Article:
In today’s video, we’ll be talking about a crucial hormone in our body: the thyroid hormone, and what happens when you have hypothyroidism, or low levels of thyroid hormone in your body.
Your thyroid is the butterfly-shaped gland in your lower throat. It produces two main hormones, T4 and T3, which are responsible for managing your metabolism, body temperature, and blood pressure.
When your hormone levels are too high or low, it can cause all sorts of chaos. That’s because every cell in your body uses thyroid hormones!
When the thyroid is under-active and does not create enough hormones, it’s called hypothyroidism. And when it’s over-active and releases too many hormones, it’s called hyperthyroidism.
Now, hypothyroidism is extremely common. It affects up to 5% of the population in the United States alone, with a further estimated 5% being undiagnosed.
The primary reason many people are undiagnosed is because many patients, as well as their doctors, mistake the symptoms of low thyroid levels for something else entirely.
Today, we’ll look at 12 symptoms of an under-active thyroid. Keep in mind that these symptoms are not definitive proof of the disease. Always consult a doctor for professional opinion.
Now, with that being said, let’s look at the first symptom. Number 12 is “Hair Thinning”.
There are three kinds of hair days: the good, the bad, and the days when your strands are trying to warn you that your thyroid levels are low.
The thyroid hormones are crucial for the growth and health of hair follicles.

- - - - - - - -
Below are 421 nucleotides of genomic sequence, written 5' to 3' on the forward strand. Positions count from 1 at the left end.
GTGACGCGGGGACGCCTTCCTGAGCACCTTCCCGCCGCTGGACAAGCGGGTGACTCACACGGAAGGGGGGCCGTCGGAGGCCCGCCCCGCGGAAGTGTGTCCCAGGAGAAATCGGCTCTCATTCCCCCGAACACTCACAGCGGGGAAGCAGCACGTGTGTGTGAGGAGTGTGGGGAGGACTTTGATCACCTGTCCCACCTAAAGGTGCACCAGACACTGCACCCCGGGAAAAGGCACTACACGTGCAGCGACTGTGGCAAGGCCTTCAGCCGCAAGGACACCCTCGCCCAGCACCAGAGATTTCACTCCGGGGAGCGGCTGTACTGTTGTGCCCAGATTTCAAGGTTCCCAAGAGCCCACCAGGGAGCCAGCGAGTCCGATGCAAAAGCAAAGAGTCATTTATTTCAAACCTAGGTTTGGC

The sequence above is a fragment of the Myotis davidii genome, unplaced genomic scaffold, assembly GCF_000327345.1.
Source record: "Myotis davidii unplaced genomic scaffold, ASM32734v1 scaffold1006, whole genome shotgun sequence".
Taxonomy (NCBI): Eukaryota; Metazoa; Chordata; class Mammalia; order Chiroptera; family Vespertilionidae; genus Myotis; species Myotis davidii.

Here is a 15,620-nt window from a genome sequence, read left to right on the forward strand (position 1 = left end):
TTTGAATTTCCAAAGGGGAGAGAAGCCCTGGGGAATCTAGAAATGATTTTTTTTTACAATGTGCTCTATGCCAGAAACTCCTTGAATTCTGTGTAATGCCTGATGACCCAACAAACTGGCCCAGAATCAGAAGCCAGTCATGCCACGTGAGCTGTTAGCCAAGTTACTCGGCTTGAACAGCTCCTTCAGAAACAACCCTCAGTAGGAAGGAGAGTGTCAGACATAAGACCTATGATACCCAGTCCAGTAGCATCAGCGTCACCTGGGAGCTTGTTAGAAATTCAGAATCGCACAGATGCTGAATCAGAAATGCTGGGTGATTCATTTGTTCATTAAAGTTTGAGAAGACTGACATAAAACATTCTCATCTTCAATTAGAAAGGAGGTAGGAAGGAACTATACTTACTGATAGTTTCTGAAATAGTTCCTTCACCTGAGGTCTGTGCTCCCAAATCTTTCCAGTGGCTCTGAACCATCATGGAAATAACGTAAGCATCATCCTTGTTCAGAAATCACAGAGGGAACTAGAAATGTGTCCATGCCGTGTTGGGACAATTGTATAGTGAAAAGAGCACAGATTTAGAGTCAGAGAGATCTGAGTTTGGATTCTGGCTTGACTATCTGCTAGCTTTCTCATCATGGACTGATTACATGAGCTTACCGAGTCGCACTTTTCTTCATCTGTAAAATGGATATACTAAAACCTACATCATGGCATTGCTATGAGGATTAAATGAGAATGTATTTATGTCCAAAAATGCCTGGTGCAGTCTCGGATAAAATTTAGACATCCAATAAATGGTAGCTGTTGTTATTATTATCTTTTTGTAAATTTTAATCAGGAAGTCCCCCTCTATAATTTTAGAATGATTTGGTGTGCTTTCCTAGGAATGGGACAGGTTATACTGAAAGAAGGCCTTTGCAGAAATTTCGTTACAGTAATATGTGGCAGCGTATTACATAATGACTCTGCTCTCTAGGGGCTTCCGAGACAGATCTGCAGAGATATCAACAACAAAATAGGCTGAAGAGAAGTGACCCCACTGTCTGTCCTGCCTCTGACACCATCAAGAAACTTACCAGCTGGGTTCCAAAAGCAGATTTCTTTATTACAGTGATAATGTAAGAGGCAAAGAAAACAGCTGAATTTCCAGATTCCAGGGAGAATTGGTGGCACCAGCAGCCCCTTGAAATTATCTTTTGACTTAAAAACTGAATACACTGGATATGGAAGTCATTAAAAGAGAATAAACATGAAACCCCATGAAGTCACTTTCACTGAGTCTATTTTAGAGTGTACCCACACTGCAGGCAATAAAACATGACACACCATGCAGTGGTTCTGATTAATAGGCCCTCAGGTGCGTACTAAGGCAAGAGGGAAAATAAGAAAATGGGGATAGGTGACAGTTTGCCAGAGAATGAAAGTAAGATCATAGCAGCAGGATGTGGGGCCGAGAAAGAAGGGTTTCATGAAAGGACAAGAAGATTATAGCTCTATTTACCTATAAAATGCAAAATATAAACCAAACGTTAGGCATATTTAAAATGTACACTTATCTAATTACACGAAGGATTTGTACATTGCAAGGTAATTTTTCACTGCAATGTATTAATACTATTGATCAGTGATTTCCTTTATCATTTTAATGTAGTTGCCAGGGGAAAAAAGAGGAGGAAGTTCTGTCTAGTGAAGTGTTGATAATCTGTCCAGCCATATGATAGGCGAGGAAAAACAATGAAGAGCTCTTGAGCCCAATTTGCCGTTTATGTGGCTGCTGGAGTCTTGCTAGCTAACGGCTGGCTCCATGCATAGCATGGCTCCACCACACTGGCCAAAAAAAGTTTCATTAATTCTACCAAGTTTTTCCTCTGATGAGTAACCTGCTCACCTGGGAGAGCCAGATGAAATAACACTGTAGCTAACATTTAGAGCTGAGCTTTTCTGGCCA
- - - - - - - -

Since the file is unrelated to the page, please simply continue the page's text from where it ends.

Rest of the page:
You’ll find that people with low thyroid hormones have hair that is dry, coarse, brittle and slow-growing.
The hair loss caused by thyroid problems occurs over time and falls out in clumps or strands. And it can also happen to your eyebrows, body hair, and eyelashes.
Hair regrowth can occur upon successful treatment of this thyroid disorder, though it can take several months and may still be incomplete.
Your hair isn’t the only thing that can dry up if you have hypothyroidism. Number 11 is “Dry Skin”.
Just like hair follicles, skin cells also have a rapid turnover. This means they are sensitive to losing growth signals if there is a lack of thyroid hormones.
When the normal cycle of skin renewal is broken, skin may take longer to regrow. The outer layer of skin will take longer to shed, leading to flaky, dry skin.
And when that skin is on the scalp, the effects can show up in your hair. That’s because dry, flaky skin can lead to an itchy scalp and stubborn dandruff.
Another physical sign that can be seen by the naked eye is Number 10, “Brittle nails”.
An underactive thyroid can cause slow-growing and brittle nails.